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The Scientist

» germ cells, genetics & genomics and evolution

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image: Bipedal Beginnings

Bipedal Beginnings

By | December 4, 2013

Re-examination of a thigh bone from one of the earliest putative hominins could impact scientists’ understanding of the origins of human bipedalism, a study suggests.

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image: An Open Invitation

An Open Invitation

By | December 1, 2013

On creating communal, equitable discourse to broaden participation in genetics research

3 Comments

image: Book Excerpt from <em>The Accidental Species</em>

Book Excerpt from The Accidental Species

By | December 1, 2013

In Chapter 7, “The Way We Walk,” author Henry Gee describes the first steps taken by the ancestors of Homo sapiens.

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image: Standing Up for Sex

Standing Up for Sex

By | December 1, 2013

Humans evolved the ability to walk on two legs because it allowed them to more accurately size up prospective mates. Or did they?

8 Comments

image: Microbial Terroir

Microbial Terroir

By | November 26, 2013

Researchers show that microbes on the surface and stems of wine grapes are nonrandomly associated with the plant’s variety and geographic region.

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image: FDA to 23andMe: Stop Marketing Kits

FDA to 23andMe: Stop Marketing Kits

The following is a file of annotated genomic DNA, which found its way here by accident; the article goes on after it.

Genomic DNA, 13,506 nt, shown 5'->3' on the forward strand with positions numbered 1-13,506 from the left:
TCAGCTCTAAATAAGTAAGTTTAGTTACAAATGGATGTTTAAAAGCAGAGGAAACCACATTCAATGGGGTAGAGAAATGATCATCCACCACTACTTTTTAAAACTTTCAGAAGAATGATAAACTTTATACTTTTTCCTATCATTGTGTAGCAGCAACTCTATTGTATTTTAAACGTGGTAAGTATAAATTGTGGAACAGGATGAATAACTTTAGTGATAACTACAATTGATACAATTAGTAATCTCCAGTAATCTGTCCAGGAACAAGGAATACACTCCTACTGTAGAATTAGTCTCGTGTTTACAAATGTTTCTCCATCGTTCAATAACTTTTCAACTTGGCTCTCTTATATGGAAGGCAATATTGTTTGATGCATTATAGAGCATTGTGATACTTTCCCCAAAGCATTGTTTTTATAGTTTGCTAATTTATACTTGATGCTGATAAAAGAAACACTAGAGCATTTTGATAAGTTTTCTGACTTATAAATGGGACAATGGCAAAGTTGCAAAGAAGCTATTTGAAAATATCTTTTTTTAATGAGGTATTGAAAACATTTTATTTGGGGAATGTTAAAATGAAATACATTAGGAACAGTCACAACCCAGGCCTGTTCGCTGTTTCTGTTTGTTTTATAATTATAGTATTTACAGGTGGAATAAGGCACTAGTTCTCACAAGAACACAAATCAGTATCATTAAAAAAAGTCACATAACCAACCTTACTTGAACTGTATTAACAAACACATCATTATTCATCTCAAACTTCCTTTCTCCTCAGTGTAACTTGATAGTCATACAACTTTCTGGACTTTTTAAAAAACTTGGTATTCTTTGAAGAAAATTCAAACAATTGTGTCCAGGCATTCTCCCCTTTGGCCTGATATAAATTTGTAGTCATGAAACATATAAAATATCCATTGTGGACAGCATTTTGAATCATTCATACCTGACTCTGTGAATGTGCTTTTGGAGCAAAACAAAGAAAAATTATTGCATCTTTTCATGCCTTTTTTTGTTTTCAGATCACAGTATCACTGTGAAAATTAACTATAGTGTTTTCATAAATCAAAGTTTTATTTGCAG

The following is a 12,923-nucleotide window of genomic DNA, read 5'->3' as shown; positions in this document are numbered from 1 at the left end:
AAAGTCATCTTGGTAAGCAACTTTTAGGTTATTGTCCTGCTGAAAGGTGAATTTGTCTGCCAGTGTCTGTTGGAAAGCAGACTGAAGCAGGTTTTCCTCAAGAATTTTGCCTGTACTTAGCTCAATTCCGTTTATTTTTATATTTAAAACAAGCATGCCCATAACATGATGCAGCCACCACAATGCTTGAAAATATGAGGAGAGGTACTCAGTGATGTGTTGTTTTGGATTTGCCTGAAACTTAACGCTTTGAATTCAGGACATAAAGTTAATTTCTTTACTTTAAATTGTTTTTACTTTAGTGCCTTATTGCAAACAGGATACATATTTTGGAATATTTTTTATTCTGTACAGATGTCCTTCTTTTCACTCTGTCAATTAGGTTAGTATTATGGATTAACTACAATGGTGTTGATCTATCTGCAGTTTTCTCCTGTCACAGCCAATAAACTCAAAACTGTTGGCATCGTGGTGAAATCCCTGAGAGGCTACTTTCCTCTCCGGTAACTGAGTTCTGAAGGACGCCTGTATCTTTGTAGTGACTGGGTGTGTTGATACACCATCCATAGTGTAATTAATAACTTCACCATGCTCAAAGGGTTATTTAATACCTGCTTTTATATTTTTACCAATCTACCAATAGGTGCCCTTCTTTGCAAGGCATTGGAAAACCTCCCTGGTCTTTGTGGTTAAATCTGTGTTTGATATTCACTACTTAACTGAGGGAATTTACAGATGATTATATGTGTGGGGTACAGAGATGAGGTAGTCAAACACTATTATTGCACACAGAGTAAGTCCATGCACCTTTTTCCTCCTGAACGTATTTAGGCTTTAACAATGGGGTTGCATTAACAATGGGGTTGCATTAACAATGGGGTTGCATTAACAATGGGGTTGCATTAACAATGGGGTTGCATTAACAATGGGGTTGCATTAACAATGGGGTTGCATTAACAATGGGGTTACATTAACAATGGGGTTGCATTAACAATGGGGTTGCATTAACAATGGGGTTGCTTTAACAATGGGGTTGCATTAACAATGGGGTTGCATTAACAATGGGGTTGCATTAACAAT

By | November 26, 2013

The US Food and Drug Administration blocks the marketing of unapproved genetic tests.  

9 Comments

image: GM Salmon Goes Commercial

GM Salmon Goes Commercial

By | November 26, 2013

Environment Canada allows production of genetically modified salmon eggs at commercial levels.

1 Comment

image: Review: <em>The Origin of Species</em>

Review: The Origin of Species

By | November 22, 2013

The Howard Hughes Medical Institute this week released three short films to teach students about evolution and speciation.

4 Comments

image: Week in Review: November 18–22

Week in Review: November 18–22

By | November 22, 2013

Chilly mice develop more tumors; gut bacteria aid cancer treatment; two Y chromosome genes sufficient for assisted reproduction; HIV’s “invisibility cloak”

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image: It Takes Two

It Takes Two

By | November 21, 2013

Two genes from the Y chromosome are sufficient to generate male mice capable of fathering healthy offspring via an assisted reproductive technique.

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